Accommodation: 13-14 August

This hearing was held to explore the topic of accommodation with issues to be considered including:

  • appropriate building and design standards for aged care delivery
  • physical design and models of residential aged care, including ‘small home models’ and dementia-friendly design
  • access to secure housing for aged care delivery
  • incentivising movement to alternative accommodation for the provision of aged care services
  • innovative accommodation models for ageing in place and interaction with aged care supports.

On the final day of the hearing, Mr Richard Knowles, Counsel Assisting, summarised the evidence presented. He concluded the following key points:

  1. there is far from enough suitable accommodation for older people to age in place and as necessary receive aged care services
  2. greater compliance is required regarding appropriate design standards whether that be generally for buildings in the community, or more particularly, in respect of residential aged care
  3. incentive is required to transition to small household living models for residential aged care providers which could be done through additional supplements.
  4. more innovative accommodation models are required such as cohousing

To see more information about accommodation and aged care, download Research Paper 7 – Models of Integrated Care Health and Housing here.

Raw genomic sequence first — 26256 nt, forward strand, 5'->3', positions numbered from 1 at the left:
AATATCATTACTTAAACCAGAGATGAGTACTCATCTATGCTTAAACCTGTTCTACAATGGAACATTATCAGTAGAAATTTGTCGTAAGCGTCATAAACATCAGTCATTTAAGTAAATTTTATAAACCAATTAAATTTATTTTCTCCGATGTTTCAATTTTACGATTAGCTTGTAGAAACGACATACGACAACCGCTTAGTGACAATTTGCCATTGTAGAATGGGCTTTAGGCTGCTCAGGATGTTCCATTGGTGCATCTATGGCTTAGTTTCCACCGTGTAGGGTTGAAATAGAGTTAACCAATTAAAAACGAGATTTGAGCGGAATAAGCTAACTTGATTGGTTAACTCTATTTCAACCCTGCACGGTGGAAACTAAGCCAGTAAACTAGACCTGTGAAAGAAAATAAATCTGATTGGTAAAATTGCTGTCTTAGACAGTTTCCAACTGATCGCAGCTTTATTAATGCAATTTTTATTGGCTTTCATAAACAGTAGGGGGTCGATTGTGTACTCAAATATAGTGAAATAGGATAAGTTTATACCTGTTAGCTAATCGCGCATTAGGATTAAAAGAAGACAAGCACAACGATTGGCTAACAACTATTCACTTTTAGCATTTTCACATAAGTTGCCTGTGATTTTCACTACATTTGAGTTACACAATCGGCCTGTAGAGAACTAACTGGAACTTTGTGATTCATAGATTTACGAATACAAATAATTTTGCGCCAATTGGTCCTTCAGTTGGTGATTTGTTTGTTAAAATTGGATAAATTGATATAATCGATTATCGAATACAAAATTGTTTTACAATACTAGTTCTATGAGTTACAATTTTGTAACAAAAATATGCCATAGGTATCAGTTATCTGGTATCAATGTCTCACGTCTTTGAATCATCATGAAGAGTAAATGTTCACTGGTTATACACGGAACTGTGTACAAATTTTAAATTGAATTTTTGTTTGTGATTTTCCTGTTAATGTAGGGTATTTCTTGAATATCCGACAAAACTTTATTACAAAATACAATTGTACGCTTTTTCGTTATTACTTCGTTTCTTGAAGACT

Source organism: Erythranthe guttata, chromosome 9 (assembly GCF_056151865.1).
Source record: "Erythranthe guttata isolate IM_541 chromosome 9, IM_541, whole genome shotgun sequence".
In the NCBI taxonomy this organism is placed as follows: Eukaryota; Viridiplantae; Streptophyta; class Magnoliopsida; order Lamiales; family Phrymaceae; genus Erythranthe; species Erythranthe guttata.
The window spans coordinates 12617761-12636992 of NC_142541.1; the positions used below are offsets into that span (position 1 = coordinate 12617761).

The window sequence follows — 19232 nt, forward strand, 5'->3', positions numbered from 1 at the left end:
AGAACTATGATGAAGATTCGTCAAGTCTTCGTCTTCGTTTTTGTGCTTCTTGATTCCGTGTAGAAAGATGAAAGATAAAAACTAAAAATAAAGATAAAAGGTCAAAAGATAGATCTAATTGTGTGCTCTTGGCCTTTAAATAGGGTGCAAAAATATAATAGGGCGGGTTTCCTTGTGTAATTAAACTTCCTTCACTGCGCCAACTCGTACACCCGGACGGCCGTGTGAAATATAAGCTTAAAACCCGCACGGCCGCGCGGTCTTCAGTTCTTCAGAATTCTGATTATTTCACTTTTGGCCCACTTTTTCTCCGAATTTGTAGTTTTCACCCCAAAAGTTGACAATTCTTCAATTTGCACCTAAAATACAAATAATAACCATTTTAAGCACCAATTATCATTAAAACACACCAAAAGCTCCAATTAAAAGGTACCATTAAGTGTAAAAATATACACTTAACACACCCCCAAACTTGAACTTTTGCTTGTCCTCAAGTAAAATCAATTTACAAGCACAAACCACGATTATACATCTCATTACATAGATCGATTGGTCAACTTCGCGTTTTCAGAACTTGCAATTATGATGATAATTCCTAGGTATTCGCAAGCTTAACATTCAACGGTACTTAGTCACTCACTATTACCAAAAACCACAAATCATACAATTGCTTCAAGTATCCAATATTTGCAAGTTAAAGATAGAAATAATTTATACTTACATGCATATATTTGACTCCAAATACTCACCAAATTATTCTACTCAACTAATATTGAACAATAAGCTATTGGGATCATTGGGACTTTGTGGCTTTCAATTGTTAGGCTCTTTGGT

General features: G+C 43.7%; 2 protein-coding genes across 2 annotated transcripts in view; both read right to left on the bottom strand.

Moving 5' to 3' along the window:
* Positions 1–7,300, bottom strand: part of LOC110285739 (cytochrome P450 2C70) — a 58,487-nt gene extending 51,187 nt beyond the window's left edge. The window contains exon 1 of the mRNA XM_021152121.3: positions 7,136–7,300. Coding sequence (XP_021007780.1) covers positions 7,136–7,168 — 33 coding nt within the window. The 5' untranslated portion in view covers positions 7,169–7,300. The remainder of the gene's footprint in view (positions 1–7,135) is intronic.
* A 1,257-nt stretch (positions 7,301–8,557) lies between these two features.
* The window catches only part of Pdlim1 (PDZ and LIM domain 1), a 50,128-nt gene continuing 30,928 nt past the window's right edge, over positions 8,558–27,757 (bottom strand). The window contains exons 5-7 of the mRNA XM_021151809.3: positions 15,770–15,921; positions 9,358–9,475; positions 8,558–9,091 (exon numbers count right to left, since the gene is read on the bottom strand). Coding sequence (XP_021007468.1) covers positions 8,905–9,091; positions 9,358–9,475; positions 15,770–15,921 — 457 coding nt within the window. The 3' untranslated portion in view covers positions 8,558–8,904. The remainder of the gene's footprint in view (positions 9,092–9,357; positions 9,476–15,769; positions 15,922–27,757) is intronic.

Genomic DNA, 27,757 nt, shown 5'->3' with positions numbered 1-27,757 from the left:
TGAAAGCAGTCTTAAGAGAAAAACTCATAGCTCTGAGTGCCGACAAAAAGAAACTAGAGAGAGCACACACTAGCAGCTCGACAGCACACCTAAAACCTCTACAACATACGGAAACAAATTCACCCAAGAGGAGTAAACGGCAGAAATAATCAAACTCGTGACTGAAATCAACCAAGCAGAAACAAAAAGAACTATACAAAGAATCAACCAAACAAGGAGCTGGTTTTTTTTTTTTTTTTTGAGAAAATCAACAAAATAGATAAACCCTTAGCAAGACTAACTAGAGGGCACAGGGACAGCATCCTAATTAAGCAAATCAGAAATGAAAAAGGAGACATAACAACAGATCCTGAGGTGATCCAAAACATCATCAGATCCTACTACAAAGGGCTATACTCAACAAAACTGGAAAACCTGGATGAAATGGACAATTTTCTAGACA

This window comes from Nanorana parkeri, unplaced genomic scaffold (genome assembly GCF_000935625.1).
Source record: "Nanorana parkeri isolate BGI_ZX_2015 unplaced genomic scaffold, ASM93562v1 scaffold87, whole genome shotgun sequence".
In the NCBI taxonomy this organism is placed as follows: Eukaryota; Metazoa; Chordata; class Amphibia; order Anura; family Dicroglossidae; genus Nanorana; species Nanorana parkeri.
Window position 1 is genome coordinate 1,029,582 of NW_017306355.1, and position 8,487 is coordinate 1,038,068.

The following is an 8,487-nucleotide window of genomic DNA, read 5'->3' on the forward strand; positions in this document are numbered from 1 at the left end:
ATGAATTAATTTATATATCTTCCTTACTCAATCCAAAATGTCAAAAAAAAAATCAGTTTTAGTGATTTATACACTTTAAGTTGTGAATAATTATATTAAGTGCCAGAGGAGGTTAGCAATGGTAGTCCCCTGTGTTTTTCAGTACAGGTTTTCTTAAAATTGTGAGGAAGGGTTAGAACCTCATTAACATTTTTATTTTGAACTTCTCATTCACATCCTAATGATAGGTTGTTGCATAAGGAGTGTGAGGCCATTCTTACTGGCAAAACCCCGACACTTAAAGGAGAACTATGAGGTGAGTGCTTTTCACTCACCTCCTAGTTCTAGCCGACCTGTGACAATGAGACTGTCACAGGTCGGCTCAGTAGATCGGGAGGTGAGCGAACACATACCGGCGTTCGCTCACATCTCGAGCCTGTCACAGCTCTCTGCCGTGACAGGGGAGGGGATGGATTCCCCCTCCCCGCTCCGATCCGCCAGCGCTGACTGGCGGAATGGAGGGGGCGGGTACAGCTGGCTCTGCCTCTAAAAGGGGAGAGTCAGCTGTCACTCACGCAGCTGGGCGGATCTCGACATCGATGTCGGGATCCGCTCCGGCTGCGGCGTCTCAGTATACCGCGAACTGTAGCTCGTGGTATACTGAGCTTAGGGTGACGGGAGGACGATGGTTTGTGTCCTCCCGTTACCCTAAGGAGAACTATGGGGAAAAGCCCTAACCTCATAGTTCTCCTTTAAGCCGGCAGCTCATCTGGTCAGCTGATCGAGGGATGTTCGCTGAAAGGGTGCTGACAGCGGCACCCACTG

Home Care: 31 Aug- 2 Sep

This hearing was held to explore the issues related to home care including:

  • employment and engagement arrangements for home care workers
  • qualifications and training for home care workers
  • safeguards for older people receiving care in their homes
  • regulation of aged care services delivered to people in their homes and in the community.

On the final day of the hearing, Mr Peter Gray, Counsel Assisting, outlined six major themes that emerged from the evidence and witness testimony.

  1. How best to respect the preferences and choices and improve control and enable independence of the people who are seeking support and care in their own homes. Person-centred care must be improved, and older people must be active participants in the service delivery system.